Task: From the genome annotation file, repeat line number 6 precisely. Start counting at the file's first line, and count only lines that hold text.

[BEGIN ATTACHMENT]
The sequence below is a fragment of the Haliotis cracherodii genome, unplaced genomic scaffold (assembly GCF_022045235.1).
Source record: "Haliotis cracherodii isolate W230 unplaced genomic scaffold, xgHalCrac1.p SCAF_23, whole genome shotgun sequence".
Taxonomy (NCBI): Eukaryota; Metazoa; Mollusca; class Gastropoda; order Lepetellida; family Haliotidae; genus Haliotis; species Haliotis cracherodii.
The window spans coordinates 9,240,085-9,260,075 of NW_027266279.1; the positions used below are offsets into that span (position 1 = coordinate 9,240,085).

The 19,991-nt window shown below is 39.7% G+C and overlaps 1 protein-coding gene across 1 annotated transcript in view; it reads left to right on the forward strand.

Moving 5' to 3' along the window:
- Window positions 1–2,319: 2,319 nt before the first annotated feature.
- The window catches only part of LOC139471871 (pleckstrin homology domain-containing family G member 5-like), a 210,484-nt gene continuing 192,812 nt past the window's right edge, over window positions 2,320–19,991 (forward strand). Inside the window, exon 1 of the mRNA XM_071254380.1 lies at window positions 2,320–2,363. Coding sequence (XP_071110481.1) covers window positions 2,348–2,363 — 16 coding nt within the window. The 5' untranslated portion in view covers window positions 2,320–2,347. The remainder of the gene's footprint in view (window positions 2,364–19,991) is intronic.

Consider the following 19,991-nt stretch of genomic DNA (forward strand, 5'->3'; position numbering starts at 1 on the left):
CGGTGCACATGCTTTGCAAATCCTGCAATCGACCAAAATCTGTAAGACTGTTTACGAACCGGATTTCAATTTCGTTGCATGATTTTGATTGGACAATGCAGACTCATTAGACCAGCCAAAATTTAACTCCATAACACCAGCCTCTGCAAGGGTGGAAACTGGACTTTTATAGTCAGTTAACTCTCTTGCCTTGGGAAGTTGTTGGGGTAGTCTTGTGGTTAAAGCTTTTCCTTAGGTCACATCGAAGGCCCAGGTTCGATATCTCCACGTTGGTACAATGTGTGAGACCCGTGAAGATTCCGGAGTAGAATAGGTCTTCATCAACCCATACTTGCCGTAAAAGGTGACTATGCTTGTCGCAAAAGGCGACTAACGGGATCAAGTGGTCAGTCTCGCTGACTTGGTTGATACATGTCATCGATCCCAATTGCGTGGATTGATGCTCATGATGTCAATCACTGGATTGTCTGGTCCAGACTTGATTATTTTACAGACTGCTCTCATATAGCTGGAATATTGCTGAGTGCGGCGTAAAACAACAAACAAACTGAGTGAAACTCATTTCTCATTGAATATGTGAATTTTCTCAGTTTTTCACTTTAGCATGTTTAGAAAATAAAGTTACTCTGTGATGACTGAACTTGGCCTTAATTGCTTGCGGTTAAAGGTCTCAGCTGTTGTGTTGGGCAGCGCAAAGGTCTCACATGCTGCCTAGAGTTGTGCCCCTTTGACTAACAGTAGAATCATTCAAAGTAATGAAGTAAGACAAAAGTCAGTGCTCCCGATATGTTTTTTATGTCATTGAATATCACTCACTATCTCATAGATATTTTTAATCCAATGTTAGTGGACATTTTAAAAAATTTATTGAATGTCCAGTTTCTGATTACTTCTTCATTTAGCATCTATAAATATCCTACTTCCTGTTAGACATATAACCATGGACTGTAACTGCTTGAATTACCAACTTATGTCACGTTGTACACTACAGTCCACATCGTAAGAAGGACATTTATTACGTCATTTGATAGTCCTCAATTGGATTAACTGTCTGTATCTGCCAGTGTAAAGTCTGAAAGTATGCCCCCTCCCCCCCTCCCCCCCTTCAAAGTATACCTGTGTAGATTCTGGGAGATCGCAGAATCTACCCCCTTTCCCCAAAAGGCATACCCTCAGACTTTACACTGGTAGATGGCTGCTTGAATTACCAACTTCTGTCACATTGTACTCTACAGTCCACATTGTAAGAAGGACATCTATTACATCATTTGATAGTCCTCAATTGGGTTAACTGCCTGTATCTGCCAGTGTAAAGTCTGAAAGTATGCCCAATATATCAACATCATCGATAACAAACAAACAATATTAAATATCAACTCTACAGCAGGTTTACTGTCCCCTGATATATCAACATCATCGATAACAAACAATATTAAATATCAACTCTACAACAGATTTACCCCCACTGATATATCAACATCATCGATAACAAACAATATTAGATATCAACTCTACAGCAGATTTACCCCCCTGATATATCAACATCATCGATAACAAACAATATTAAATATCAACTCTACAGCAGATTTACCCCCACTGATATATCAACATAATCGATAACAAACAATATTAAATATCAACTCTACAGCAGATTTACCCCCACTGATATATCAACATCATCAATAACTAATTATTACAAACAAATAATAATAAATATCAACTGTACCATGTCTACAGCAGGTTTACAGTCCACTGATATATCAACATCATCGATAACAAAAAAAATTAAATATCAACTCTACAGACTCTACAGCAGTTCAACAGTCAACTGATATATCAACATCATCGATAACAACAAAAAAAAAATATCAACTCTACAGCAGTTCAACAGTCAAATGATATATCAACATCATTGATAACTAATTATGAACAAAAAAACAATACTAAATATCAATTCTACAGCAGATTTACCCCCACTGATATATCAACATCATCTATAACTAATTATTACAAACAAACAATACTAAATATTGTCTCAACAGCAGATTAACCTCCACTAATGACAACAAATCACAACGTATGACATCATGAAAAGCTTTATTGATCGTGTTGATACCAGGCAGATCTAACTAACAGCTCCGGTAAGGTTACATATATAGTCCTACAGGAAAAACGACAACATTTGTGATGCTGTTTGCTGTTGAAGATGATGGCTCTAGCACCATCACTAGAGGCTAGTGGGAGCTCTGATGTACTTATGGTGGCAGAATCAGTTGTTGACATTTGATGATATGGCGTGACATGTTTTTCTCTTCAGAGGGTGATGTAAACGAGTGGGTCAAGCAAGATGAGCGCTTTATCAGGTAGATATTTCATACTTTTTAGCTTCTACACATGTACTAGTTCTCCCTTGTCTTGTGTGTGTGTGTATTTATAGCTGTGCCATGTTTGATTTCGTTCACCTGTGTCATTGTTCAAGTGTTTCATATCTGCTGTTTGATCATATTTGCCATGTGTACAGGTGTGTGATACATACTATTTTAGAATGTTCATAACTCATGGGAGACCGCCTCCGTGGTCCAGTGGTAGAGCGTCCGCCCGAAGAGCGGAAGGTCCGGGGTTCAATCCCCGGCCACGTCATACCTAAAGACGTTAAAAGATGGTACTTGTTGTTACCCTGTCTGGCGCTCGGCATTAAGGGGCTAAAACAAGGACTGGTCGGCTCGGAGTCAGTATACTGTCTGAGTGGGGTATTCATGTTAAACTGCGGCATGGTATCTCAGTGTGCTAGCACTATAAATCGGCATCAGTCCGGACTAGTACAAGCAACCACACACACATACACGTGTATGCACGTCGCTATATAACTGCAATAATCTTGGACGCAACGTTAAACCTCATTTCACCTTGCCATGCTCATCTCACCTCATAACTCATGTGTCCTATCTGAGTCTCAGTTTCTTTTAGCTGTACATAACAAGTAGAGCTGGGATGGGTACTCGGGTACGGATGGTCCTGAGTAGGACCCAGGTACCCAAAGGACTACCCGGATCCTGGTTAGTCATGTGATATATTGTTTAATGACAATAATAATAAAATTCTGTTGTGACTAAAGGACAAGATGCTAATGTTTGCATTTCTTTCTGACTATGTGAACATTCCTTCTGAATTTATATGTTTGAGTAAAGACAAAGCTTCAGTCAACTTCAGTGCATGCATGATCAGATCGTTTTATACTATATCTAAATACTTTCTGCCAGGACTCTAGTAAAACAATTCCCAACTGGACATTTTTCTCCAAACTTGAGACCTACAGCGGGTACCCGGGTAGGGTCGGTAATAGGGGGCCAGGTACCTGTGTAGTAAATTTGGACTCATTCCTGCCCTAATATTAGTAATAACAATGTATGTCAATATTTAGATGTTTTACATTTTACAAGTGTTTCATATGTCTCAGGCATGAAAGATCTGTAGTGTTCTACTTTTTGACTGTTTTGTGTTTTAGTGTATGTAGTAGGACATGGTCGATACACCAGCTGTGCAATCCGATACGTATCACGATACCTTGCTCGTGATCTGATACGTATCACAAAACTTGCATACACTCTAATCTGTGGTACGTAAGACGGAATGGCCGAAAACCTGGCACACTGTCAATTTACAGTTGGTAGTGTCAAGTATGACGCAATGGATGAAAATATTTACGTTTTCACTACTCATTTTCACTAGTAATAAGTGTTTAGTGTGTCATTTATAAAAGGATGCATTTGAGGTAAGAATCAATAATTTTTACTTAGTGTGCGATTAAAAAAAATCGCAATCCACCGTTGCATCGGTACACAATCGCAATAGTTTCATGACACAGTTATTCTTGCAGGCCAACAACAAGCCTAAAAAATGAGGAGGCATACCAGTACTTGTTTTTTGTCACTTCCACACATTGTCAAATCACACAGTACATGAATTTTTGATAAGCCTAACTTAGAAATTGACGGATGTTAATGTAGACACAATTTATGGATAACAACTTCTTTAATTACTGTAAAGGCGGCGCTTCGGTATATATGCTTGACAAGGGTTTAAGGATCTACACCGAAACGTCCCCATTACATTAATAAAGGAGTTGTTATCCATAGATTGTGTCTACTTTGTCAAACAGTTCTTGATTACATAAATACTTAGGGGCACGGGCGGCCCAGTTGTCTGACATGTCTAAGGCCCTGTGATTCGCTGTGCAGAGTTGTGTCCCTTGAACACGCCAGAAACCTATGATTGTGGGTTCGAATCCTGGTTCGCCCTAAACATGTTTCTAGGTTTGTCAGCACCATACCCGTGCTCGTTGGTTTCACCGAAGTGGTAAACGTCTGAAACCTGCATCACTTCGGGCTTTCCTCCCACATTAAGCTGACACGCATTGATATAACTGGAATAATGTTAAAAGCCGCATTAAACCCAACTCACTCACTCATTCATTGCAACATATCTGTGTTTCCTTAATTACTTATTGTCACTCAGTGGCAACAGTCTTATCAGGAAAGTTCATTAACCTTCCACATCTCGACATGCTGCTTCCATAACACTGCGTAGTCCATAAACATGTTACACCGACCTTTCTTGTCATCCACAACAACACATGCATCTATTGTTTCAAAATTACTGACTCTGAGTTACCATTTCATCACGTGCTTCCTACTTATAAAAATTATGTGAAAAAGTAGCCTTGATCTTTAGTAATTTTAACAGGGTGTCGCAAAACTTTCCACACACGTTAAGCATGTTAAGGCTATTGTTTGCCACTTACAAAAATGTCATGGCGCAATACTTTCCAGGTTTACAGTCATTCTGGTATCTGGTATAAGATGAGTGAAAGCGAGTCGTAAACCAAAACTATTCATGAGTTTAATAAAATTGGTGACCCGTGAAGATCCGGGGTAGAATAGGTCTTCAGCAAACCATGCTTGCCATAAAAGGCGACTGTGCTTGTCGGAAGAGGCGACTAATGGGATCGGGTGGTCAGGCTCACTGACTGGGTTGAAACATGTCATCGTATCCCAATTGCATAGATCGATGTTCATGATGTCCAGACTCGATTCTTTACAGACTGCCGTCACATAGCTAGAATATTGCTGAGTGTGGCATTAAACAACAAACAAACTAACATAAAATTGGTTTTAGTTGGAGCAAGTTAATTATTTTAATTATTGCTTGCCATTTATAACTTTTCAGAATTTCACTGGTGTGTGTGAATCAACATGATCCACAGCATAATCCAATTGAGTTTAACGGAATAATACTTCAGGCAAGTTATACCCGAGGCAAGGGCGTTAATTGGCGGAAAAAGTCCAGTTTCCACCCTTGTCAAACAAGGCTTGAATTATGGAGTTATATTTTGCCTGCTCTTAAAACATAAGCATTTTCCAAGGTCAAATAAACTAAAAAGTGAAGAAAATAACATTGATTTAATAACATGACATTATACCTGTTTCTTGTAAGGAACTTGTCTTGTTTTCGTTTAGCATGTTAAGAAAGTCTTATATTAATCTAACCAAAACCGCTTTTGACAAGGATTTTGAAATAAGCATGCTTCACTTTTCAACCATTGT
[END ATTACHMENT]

Moving 5' to 3' along the window: